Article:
Born April 29, 1936 in Bombay, India, Zubin Mehta grew up in a home filled with music. His father was a co-founder of the Bombay Symphony, and the young Mehta heard chamber music and Beethoven quartets before he heard a symphony. He learned to sing what he heard before he could read music. At the age of sixteen, Mehta began conducting concerto accompaniments, leading the orchestra when his father was away on concert tours. At eighteen, Mehta abandoned his medical studies to pursue a career in music at the Academy of Music in Vienna. "I always had the intention of becoming a conductor, not just because I wanted to wave a stick, but because orchestral music appeals to me most," he said.
By the time he was twenty-five, Mehta had conducted both the Vienna and the Berlin Philharmonics and was the music director of the Montreal Symphony. In 1962, at age twenty-six, he became the youngest conductor of a major American orchestra when the Los Angeles Philharmonic appointed him music director. In 1978, he accepted the music directorship of the New York Philharmonic. Mehta's powerful stage presence translates into a strong, provocative management style. "In Los Angeles [as compared to New York] I'm the absolute boss. It's my orchestra," he said.
During Mehta's thirteen-year tenure with the New York Philharmonic, he conducted more that one thousand concerts, and he held the post of music director longer than anyone else in the orchestra's modern history. However, his relationship with the orchestra was a stormy one.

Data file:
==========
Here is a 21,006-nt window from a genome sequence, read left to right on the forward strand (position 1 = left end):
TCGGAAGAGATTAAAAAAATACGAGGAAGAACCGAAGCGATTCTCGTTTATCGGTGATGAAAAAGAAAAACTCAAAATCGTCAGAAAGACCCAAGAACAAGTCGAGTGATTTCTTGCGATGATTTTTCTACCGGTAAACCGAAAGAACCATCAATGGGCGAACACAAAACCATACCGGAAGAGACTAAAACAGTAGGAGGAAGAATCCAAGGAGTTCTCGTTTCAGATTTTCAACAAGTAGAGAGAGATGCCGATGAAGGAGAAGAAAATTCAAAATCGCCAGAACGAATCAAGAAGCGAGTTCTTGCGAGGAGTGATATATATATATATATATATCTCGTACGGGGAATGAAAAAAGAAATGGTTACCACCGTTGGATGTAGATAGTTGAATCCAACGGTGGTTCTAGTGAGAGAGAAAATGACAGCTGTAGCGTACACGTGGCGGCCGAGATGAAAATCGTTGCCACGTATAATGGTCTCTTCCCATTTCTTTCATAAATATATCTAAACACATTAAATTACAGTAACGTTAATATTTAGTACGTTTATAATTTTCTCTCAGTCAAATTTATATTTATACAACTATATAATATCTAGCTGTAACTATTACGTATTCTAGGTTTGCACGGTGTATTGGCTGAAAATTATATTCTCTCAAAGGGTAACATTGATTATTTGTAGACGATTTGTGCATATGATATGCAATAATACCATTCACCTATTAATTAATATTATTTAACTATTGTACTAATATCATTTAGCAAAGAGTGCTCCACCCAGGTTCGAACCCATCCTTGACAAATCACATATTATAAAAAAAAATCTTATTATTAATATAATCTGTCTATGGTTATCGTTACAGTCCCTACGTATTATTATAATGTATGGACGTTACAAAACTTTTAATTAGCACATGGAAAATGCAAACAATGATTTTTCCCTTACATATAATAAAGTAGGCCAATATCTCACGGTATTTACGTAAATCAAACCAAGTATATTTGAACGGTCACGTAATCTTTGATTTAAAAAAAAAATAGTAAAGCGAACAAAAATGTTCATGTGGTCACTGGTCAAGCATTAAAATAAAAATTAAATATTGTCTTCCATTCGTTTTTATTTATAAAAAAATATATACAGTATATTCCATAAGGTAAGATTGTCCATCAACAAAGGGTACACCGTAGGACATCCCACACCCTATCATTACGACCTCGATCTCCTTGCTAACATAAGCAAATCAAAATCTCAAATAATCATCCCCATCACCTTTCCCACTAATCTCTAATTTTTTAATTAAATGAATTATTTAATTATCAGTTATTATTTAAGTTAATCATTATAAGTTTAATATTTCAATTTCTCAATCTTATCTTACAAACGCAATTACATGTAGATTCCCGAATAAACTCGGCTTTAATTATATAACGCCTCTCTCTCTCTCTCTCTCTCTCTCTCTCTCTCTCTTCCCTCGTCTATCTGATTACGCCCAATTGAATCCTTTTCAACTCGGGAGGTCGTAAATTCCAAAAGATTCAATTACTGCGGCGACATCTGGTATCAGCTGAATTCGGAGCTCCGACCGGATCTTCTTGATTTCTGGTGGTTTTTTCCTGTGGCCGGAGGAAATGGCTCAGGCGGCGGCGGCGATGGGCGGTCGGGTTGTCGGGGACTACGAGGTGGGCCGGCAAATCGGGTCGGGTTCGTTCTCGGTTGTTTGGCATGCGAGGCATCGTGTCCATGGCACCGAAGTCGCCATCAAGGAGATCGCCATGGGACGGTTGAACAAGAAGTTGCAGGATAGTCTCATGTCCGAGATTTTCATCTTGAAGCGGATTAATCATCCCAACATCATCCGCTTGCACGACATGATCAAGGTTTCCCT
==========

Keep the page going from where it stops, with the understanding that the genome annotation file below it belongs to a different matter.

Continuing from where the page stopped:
An intriguing question is the role that being Indian has played in the success of his career. "Mehta's career in this internationally minded age has possibly profited from the exotic value attached to being the only India-born conductor to attain prominence," speculated Albert Goldberg, music critic of the Los Angeles Times. "But [Mehta] does not trade on such externals….His musical abilities alone have been sufficient," concluded Goldberg. "Zubin has one of the best techniques around," agreed Los Angeles Philharmonic tympanist William Kraft. "Even the way he holds the baton makes it easier for the orchestra to follow him." In addition to his unquestioned talent, audiences respond to Mehta's impassioned, almost spiritual, performances and to his personal magnetism. Mehta, whose name means "powerful sword," understands the importance of showmanship on stage.